The United States was originally constituted as a constitutional, or federal, republic, not a democracy. The news media and politicians constantly refer to “our democracy”, but a democracy is a form of government in which the majority rules. A republic is more indirect than a democracy. Representatives are elected as stand-ins for their constituencies. The Electoral College was an innovation that resulted in our presidents being elected, not by direct majority vote, but based on the population of the various states; i.e., the greater the population of a state, the greater the number of electoral votes. For example, California has 55 electoral votes, Pennsylvania has 20, Kentucky has 8, and Montana, the state where I used to live, has only 3. If the majority in California vote for one candidate, then that candidate will receive the 55 electoral votes. If another wins Montana, he receives only 3 electoral votes. You can see why candidates tend to focus on high-population states.
Why did the Founders, the 55 men who met in Philadelphia in the summer of 1787 to hammer out the Constitution, establish a republic rather than a democracy? The answer is they didn’t trust majority rule. The reason is that nearly every one of them had a worldview based on the Bible, and they accepted the fact that man is born a sinner and requires restraints. As a result, they didn’t trust people to do what was best for the whole.
You have probably heard the Founders were all Deists. (Deism maintained that God created the universe but that He was detached from involvement with it. The analogy that is generally used is God was something like a celestial watchmaker who created the world, wound it up, and let it operate on the physical principles He had established. God, according to Deism, is not a personal God with Whom the individual can have a relationship. Such a God doesn’t answer prayer. Deists also denied the Trinity, miracles, the inspiration of scripture, and the deity of Christ. Deism was most definitely not a form of Christianity.) The truth is that only two of the Founders were actually Deists: Thomas Jefferson and Benjamin Franklin. Every one of the remaining 53 Founders was a member of an established Christian denomination—most of them either Congregationalists or Episcopalians. Their writings—and they are voluminous—establish beyond any doubt the orthodox Christianity of the great majority of them. The following are two quotes from two of the Founders, names that should be familiar to any reasonably educated American:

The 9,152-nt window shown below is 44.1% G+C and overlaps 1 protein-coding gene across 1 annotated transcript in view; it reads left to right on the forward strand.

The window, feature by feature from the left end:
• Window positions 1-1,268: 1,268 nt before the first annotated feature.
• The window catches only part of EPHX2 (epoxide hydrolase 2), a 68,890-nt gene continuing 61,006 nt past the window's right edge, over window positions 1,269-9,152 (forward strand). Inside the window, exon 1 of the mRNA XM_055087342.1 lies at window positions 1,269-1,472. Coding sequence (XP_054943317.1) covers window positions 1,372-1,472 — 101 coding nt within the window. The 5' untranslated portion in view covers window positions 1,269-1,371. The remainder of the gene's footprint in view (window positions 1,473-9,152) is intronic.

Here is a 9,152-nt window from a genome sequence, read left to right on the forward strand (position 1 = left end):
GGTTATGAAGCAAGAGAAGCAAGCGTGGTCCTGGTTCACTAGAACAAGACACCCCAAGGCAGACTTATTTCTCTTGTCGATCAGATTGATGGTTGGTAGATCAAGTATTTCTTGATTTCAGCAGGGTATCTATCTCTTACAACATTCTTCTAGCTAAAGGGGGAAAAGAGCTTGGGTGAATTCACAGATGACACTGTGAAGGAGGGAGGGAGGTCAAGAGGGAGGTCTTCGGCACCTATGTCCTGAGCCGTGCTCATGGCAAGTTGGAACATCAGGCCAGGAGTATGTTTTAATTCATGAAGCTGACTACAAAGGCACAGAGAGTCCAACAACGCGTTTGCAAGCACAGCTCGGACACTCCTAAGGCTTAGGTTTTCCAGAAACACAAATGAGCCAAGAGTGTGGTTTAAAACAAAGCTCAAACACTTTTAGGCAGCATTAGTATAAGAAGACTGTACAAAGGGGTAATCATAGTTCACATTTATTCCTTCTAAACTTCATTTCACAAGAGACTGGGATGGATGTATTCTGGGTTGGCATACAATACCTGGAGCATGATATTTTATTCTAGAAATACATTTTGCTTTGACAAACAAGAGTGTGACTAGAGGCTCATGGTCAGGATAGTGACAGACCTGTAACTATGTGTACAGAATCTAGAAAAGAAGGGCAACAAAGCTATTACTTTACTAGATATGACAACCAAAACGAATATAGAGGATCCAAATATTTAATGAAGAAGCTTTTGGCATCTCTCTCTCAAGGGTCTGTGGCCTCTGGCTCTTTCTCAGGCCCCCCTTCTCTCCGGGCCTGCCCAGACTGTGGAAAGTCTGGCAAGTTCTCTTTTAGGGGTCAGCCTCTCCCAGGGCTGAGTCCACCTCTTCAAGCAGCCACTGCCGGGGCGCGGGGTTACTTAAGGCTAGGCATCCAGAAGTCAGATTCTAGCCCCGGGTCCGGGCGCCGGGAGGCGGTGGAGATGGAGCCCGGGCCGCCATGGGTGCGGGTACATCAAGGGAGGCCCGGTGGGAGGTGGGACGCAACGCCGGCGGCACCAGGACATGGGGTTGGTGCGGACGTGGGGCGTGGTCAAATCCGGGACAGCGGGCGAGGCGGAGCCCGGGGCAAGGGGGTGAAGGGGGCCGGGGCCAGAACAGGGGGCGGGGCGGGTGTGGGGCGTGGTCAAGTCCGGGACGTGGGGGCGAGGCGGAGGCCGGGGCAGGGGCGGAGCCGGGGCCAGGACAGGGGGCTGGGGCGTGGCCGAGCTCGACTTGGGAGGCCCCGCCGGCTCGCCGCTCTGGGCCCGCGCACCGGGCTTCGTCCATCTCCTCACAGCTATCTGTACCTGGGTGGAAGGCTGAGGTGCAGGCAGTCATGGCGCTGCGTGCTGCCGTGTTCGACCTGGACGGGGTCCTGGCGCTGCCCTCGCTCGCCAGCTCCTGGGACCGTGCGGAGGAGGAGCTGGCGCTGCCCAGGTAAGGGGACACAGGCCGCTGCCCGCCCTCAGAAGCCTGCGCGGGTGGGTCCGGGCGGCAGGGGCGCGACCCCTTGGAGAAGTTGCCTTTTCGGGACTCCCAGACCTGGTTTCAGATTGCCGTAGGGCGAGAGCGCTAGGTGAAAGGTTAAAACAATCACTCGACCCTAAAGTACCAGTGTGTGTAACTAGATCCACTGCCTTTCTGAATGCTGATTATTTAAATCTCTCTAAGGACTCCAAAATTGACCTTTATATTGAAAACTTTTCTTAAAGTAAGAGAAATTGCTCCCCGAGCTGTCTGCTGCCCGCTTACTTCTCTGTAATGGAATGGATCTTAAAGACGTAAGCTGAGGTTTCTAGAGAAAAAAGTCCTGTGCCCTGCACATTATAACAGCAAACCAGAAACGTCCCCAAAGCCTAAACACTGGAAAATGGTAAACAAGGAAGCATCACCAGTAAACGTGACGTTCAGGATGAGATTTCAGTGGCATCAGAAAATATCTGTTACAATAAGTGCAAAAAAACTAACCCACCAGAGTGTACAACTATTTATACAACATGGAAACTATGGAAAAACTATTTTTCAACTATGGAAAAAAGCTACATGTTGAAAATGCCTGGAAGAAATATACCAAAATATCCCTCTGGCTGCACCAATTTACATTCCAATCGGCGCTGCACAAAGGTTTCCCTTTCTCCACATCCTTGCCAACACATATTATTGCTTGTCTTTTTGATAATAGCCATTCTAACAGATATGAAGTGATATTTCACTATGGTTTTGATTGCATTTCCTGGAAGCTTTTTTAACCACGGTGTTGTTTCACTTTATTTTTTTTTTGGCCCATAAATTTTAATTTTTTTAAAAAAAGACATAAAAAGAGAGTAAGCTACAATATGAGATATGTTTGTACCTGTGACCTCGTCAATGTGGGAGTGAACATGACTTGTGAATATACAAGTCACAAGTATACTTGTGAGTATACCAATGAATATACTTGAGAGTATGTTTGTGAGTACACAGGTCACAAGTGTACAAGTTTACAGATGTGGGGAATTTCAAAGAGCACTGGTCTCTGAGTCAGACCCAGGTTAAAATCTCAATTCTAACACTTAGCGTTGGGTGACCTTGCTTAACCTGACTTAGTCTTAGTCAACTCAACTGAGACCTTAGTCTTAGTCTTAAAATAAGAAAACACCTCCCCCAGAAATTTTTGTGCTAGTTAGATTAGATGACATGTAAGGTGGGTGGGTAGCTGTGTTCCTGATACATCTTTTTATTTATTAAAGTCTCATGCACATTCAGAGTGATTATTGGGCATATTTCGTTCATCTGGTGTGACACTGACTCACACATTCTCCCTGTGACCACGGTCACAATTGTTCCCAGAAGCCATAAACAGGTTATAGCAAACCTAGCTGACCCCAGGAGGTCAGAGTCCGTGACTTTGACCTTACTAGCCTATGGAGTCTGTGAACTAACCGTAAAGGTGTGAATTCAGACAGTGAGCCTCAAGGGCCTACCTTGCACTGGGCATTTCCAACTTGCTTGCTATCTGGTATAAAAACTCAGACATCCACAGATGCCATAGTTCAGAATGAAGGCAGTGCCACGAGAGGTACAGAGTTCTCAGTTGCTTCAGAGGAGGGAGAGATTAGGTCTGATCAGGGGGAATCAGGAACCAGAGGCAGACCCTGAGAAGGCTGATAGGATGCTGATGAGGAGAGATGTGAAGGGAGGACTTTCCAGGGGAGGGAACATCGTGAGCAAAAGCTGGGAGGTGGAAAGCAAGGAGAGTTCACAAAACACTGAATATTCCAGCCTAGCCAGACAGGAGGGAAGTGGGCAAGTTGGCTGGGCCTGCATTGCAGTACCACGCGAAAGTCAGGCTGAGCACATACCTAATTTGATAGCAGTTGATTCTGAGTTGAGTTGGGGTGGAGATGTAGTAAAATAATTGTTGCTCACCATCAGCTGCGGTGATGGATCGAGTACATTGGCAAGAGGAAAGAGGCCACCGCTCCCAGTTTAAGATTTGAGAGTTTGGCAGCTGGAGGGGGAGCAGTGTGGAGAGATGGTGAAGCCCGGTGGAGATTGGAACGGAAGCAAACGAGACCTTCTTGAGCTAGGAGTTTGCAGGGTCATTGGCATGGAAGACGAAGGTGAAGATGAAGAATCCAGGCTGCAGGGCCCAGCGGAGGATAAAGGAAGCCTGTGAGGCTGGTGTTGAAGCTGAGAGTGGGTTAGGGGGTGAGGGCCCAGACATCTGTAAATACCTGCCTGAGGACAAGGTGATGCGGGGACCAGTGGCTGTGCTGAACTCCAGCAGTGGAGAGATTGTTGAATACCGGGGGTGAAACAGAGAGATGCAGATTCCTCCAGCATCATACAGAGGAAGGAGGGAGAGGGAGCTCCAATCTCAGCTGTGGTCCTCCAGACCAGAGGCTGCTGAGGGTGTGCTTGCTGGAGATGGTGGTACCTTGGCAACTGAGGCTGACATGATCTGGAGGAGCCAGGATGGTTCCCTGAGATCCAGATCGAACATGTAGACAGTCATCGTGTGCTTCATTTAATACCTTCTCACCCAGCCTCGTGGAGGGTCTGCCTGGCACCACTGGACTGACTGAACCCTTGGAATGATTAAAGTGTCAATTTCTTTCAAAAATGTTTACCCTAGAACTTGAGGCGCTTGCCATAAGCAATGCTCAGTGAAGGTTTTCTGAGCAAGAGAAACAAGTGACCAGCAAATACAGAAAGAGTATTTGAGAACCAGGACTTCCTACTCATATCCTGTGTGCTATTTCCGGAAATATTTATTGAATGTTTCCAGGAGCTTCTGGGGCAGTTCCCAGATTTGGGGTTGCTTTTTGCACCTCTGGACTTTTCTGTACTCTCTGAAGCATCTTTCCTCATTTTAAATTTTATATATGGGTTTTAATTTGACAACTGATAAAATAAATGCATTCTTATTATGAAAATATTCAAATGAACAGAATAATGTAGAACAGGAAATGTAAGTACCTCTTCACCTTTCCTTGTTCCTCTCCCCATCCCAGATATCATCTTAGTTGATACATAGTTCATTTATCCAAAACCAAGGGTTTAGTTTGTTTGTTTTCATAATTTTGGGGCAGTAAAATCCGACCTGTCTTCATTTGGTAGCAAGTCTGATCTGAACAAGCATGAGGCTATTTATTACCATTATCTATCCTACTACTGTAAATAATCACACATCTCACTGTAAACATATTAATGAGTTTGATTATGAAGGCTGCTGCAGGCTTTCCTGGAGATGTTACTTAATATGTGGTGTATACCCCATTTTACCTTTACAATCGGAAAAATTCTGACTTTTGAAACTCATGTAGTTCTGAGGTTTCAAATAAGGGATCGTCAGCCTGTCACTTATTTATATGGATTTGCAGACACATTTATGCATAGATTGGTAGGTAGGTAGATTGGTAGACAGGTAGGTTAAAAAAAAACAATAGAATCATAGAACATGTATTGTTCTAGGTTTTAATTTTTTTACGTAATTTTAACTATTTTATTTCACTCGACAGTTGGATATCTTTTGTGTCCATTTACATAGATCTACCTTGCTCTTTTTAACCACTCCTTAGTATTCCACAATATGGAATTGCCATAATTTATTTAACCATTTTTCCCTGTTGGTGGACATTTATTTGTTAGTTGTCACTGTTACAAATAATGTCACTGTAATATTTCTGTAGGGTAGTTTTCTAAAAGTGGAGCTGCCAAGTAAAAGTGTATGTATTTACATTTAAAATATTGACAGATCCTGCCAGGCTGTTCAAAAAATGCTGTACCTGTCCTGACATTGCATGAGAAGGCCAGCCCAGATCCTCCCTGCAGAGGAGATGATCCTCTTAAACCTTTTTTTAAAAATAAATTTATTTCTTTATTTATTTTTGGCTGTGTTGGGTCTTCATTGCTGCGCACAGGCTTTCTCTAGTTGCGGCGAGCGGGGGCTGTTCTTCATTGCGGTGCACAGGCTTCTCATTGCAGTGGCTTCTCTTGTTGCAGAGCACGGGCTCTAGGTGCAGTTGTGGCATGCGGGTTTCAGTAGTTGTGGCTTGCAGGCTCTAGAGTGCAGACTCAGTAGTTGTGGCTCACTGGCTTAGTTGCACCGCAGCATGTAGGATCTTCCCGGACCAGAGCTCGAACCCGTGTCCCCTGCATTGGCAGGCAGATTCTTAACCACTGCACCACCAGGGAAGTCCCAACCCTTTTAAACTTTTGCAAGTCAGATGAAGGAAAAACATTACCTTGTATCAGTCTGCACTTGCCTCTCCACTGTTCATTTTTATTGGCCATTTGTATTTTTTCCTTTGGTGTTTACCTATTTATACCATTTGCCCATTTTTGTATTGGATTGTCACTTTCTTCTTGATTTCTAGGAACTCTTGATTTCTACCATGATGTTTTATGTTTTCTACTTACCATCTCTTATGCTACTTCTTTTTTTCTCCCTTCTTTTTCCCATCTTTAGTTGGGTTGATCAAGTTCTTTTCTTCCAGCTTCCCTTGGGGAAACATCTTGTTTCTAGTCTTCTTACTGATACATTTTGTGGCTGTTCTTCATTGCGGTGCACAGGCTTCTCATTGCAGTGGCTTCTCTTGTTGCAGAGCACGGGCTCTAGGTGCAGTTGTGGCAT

“Our Constitution was made only for a moral and religious people. It is wholly inadequate to the government of any other.” - John Adams
“It cannot be emphasized too strongly or too often that this great Nation was founded not by religionists, but by Christians; not on religions, but on the Gospel of Jesus Christ.” - Patrick Henry
I could list dozens of similar quotes, but the point is there is no doubt that the men who assembled our Constitution were Christians whose lives, thoughts, philosophies, and actions were informed by their Christian faith.